Reduced to This…

Today’s Writing 101 challenge – to imagine a favourite festival, conference or event never happening again or being taken over by an evil corporate force…

I have enjoyed some very memorable conferences in beautiful cities such as York, Edinburgh, Canterbury and Dresden. The connecting theme has been around psychology and the practice of Cognitive Behavioural Therapy. They offer an opportunity to keep up to date with developments and – more importantly – to keep up to date with professional gossip. There is a great sense of community. We may have different understandings about what makes us human, but at heart is the sense that to a large extent we are agents of our own lives, within the confines of what nature and nurture conspire to wrap round us.

My nightmare scenario would be these events being taken over by the large pharmaceutical companies. Pharmacology has a significant role to play in the field of mental health, but it does tend to promote a very reductionist view of the human condition. By this, I mean that all our hopes, dreams and desires can be understood in terms of the neurochemical pathways in our brains. While at one level this seems to be a truism – no brain, no thoughts, no feelings – , it neglects the two-way interactions that occur between brain function and the environment. For example, it has been well demonstrated that abuse and neglect in early infant life can have a profound negative effect on brain development. It is not just a matter of disturbing memories being stored, there are observable differences in brain structure and function. Every experience, every new fact learnt, has to be neurochemically encoded. And each experience that changes us in some way will change the way we attend to and thus perceive the world.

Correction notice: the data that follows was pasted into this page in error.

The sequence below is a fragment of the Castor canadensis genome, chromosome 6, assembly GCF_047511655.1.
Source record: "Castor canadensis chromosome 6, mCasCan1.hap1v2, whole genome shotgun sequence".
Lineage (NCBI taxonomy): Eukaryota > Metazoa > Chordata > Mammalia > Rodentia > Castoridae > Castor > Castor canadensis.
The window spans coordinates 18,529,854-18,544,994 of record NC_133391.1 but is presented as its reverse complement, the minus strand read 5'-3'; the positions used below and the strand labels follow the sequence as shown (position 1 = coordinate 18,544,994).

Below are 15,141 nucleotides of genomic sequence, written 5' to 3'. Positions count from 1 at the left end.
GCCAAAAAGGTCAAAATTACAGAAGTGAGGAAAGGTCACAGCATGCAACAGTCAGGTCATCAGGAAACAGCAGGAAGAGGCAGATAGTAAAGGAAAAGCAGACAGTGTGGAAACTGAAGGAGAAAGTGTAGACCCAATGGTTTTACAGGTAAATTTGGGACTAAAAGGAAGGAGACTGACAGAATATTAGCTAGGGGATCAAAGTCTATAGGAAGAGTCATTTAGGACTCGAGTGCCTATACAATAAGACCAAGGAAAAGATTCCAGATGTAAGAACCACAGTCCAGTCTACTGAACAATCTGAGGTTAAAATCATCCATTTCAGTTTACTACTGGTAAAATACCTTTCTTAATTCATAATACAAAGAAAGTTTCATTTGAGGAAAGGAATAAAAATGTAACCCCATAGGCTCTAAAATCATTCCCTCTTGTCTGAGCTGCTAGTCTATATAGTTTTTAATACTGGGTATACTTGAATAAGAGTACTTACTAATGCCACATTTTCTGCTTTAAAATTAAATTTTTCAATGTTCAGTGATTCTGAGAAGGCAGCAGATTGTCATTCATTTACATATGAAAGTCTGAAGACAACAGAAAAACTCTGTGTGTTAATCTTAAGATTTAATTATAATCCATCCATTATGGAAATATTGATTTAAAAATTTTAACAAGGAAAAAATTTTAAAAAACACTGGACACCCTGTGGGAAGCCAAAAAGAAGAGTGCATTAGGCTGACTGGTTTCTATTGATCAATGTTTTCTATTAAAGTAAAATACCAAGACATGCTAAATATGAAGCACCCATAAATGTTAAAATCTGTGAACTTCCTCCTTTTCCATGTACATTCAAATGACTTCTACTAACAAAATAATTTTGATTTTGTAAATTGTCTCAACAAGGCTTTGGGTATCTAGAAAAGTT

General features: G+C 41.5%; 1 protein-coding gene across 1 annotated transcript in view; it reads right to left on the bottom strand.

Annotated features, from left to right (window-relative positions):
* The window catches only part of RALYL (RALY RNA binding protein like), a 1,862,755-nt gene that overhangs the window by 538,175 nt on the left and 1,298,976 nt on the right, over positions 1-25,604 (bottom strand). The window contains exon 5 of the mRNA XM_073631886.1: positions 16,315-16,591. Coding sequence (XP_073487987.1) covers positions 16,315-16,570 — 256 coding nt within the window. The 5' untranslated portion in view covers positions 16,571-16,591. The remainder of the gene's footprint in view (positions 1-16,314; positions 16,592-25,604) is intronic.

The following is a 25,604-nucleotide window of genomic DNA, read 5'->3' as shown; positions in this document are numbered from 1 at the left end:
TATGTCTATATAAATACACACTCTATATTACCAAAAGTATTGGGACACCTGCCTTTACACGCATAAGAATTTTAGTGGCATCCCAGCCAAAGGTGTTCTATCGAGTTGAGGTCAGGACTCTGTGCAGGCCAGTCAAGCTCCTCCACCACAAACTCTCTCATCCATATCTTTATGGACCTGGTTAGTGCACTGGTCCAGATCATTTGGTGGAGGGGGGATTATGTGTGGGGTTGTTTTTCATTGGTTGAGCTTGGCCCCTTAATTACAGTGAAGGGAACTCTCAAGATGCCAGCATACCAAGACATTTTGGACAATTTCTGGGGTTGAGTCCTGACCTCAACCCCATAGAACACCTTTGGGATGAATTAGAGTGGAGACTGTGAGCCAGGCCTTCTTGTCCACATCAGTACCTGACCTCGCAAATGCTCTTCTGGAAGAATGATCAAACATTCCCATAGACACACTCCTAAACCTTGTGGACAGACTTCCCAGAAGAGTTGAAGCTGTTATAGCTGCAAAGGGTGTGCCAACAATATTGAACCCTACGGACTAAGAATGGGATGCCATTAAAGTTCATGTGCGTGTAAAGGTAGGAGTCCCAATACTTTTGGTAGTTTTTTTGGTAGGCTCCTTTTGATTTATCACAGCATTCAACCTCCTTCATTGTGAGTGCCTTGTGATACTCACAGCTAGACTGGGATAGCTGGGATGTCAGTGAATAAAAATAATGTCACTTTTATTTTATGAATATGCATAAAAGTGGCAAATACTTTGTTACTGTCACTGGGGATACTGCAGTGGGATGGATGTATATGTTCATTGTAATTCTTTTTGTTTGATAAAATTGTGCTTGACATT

If our beloved conferences were to be dominated by the pharmaceutical industry  then it would fatally undermine our firm belief that people can change their lives for the better. Again, it has been shown that the process of psychotherapy changes the connections in the brain. Today, there was an item on the radio news about a new drug that reduces the desire to drink more alcohol after the first drink. It does this by targeting the pleasure (reward) pathways in the brain. Whither motivation, personal responsibility and self-efficacy – having a sense of being an agent in the world, a fish able to swim against the current rather than a twig being swept along by the flow of the river?

In a reductionist view of the human condition, we are like the cinema film in a tin –  a roll of celluloid with complex electromagnetic traces. At this level, there is no difference between “Citizen Kane” and “Johnny English”. But when you run the film, – ahh, then we start to understand what it means to be an individual.

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